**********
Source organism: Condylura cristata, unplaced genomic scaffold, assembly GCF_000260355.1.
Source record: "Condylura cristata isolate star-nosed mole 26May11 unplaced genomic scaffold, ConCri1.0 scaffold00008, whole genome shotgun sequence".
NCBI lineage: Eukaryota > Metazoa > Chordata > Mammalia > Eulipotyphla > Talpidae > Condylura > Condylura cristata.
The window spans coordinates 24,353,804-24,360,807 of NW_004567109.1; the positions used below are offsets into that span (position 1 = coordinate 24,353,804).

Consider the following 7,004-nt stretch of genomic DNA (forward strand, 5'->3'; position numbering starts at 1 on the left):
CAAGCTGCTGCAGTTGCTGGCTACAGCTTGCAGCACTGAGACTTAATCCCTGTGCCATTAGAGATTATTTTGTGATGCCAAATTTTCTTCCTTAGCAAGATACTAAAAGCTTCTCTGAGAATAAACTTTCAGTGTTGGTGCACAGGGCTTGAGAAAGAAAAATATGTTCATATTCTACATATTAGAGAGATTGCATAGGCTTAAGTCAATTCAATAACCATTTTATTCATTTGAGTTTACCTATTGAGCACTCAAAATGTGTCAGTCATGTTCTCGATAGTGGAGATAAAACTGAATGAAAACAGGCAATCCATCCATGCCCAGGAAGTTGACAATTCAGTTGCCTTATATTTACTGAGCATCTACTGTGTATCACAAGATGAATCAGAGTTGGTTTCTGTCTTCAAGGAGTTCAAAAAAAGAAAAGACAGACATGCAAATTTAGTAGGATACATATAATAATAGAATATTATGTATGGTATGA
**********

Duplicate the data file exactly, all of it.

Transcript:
Source organism: Condylura cristata, unplaced genomic scaffold, assembly GCF_000260355.1.
Source record: "Condylura cristata isolate star-nosed mole 26May11 unplaced genomic scaffold, ConCri1.0 scaffold00008, whole genome shotgun sequence".
NCBI lineage: Eukaryota > Metazoa > Chordata > Mammalia > Eulipotyphla > Talpidae > Condylura > Condylura cristata.
The window spans coordinates 24,353,804-24,360,807 of NW_004567109.1; the positions used below are offsets into that span (position 1 = coordinate 24,353,804).

Consider the following 7,004-nt stretch of genomic DNA (forward strand, 5'->3'; position numbering starts at 1 on the left):
CAAGCTGCTGCAGTTGCTGGCTACAGCTTGCAGCACTGAGACTTAATCCCTGTGCCATTAGAGATTATTTTGTGATGCCAAATTTTCTTCCTTAGCAAGATACTAAAAGCTTCTCTGAGAATAAACTTTCAGTGTTGGTGCACAGGGCTTGAGAAAGAAAAATATGTTCATATTCTACATATTAGAGAGATTGCATAGGCTTAAGTCAATTCAATAACCATTTTATTCATTTGAGTTTACCTATTGAGCACTCAAAATGTGTCAGTCATGTTCTCGATAGTGGAGATAAAACTGAATGAAAACAGGCAATCCATCCATGCCCAGGAAGTTGACAATTCAGTTGCCTTATATTTACTGAGCATCTACTGTGTATCACAAGATGAATCAGAGTTGGTTTCTGTCTTCAAGGAGTTCAAAAAAAGAAAAGACAGACATGCAAATTTAGTAGGATACATATAATAATAGAATATTATGTATGGTATGA